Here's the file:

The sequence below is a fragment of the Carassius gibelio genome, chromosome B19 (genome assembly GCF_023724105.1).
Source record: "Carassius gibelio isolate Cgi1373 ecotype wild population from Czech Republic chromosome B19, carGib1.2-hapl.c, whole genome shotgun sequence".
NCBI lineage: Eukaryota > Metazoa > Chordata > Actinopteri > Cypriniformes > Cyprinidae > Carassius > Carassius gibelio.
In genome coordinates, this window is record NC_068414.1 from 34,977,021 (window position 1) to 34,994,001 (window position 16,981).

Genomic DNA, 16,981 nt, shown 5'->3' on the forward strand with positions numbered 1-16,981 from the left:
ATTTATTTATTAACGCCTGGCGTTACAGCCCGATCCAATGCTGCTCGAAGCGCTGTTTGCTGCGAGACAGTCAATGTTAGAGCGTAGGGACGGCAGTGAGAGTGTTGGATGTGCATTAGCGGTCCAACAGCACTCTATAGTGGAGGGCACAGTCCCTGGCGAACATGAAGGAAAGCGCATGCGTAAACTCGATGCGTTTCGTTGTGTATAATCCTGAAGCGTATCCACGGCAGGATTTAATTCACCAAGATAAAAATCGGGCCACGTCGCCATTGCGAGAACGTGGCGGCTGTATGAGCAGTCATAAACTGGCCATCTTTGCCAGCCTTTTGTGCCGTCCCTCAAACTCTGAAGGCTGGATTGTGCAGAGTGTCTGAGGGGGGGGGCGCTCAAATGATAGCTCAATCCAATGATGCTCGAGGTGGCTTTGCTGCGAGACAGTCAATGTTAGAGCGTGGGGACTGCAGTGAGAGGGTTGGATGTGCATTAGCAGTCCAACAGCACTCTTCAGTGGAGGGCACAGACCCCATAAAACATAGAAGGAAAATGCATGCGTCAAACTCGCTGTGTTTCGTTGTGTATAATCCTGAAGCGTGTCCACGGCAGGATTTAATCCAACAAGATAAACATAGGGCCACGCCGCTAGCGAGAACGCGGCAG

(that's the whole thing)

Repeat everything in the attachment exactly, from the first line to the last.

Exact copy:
The sequence below is a fragment of the Carassius gibelio genome, chromosome B19 (genome assembly GCF_023724105.1).
Source record: "Carassius gibelio isolate Cgi1373 ecotype wild population from Czech Republic chromosome B19, carGib1.2-hapl.c, whole genome shotgun sequence".
NCBI lineage: Eukaryota > Metazoa > Chordata > Actinopteri > Cypriniformes > Cyprinidae > Carassius > Carassius gibelio.
In genome coordinates, this window is record NC_068414.1 from 34,977,021 (window position 1) to 34,994,001 (window position 16,981).

Genomic DNA, 16,981 nt, shown 5'->3' on the forward strand with positions numbered 1-16,981 from the left:
ATTTATTTATTAACGCCTGGCGTTACAGCCCGATCCAATGCTGCTCGAAGCGCTGTTTGCTGCGAGACAGTCAATGTTAGAGCGTAGGGACGGCAGTGAGAGTGTTGGATGTGCATTAGCGGTCCAACAGCACTCTATAGTGGAGGGCACAGTCCCTGGCGAACATGAAGGAAAGCGCATGCGTAAACTCGATGCGTTTCGTTGTGTATAATCCTGAAGCGTATCCACGGCAGGATTTAATTCACCAAGATAAAAATCGGGCCACGTCGCCATTGCGAGAACGTGGCGGCTGTATGAGCAGTCATAAACTGGCCATCTTTGCCAGCCTTTTGTGCCGTCCCTCAAACTCTGAAGGCTGGATTGTGCAGAGTGTCTGAGGGGGGGGGCGCTCAAATGATAGCTCAATCCAATGATGCTCGAGGTGGCTTTGCTGCGAGACAGTCAATGTTAGAGCGTGGGGACTGCAGTGAGAGGGTTGGATGTGCATTAGCAGTCCAACAGCACTCTTCAGTGGAGGGCACAGACCCCATAAAACATAGAAGGAAAATGCATGCGTCAAACTCGCTGTGTTTCGTTGTGTATAATCCTGAAGCGTGTCCACGGCAGGATTTAATCCAACAAGATAAACATAGGGCCACGCCGCTAGCGAGAACGCGGCAG